Review

NBA 2K11 Review (PS3)

Given the now yearly release of NBA 2K, it’s surprising to see NBA Legend Michael Jordan adorning the cover. Compared to EA’s strategy of focusing on the here and now, with updating rosters and Cover stars making a name for themselves in their respective sports. 2K hasn’t abandoned fresh content, on the contrary there is more than ever, but they have put plenty of effort into adding some nostalgia for those lucky enough to have seen Michael Jordan in action. With as many modes dedicated to the NBA Star as a regular sports game, could this mark a new high for the series?
 

Is it me, or is he looking slightly... perplexed?
If the earliest of impressions are to be believed then the answer is yes. Once you boot the game up for the first time, you are thrust into one of Michael’s career defining matches. Up against his ‘rival’ Magic Johnson, this gives an introduction both to the underlying MJ theme, and to the improvements made to the gameplay itself. The plethora of modes features two distinctive ‘story’ modes, The Jordan Challenge and MJ: Creating A Legend, the first of which being 10 of the player’s best moments condensed into a short play through. The second however is where you’ll spend most of your time with Michael, advancing from a rookie player to legend as you see yourself age as each year of training goes by. This strong focus on one player’s life gives this narrative based portion of NBA 2K11 purpose, especially for those nostalgic towards the man himself.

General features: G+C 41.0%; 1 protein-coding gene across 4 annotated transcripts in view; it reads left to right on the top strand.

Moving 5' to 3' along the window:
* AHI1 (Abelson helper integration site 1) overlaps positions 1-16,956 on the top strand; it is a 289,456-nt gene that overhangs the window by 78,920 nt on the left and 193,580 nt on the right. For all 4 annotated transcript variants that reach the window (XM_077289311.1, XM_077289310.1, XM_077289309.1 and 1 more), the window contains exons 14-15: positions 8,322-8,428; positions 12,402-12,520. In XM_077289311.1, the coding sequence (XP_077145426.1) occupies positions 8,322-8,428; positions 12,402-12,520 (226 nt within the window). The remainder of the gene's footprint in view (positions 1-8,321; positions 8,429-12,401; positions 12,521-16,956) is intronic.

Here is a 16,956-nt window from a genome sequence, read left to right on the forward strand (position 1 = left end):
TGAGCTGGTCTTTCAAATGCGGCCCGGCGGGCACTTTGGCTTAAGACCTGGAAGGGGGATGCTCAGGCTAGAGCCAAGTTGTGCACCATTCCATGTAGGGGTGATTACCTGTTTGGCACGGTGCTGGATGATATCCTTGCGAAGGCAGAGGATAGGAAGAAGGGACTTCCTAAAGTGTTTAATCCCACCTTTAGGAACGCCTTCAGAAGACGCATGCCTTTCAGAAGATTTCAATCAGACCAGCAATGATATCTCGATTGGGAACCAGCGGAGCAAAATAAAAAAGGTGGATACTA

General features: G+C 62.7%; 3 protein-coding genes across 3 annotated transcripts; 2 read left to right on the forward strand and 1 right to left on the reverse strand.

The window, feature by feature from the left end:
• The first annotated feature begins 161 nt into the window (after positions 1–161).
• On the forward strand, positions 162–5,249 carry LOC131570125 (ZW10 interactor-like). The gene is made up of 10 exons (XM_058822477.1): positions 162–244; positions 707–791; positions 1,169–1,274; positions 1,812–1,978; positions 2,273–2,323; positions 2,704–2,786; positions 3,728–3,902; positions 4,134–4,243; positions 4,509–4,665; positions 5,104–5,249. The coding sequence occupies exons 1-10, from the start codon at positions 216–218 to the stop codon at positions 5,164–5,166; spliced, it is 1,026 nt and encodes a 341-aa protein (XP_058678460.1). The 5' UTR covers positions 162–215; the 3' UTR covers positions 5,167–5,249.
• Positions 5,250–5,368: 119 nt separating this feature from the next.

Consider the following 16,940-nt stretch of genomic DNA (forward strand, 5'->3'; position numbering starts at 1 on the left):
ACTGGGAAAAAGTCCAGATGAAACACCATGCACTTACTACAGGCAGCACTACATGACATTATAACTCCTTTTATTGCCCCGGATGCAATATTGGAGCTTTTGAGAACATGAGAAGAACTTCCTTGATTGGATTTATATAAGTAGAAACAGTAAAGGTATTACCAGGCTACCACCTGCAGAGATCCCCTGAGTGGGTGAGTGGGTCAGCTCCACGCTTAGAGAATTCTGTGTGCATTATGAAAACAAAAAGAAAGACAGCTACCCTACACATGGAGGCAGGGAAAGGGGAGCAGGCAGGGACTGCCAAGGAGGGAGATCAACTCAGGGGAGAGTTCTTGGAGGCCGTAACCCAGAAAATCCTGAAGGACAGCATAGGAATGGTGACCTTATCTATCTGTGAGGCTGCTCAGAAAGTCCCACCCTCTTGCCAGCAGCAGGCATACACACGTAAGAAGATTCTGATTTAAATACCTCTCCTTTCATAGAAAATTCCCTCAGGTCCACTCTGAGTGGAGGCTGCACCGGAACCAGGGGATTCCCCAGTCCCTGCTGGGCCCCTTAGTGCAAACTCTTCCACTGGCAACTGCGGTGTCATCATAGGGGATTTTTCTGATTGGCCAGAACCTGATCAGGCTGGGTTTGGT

Outside of this, the game takes on a standard sports structure, with quick play, league and multiplayer modes being the meat of the experience. Without these present, and obviously still important due to how central they are to the experience, the game might start to feel old once older scenarios grow tiring. Integrated around online leader boards and information from NBA websites, the experience navigating between modes feels intuitive, the menus being unobtrusive throughout. Instead of having a main menu screen, Quick Play replaces the Johnson/Jordan match as your first port of call. This puts the emphasis back onto the matches themselves, the perfect thing to do when you have gameplay as top notch as this.

I have to be honest here and say that the control scheme implemented in NBA 2K11 is the best in any Sports game I have ever played. By no means complicated, everything is kept to the minimum level of fuss. It has that certain level of polish that makes you content that if something goes wrong, such as launching a shoot rather than a pass, it is entirely your own fault. Though of course the defensive game stays true to the ‘less in more’ sentiment, and a fair bit of forward thinking is needed to make sure you don’t leave someone in a defenceless position, it’s undeniably easy to pick up and play. Due to the fast paced nature of the sport itself, the controls need to be tight enough for any of the more interesting plays to be possible. The game shines even more once you get the hang of said manoeuvres, passing the ball around the back of defence players before a sly dunk is as gratifying as it ever has been.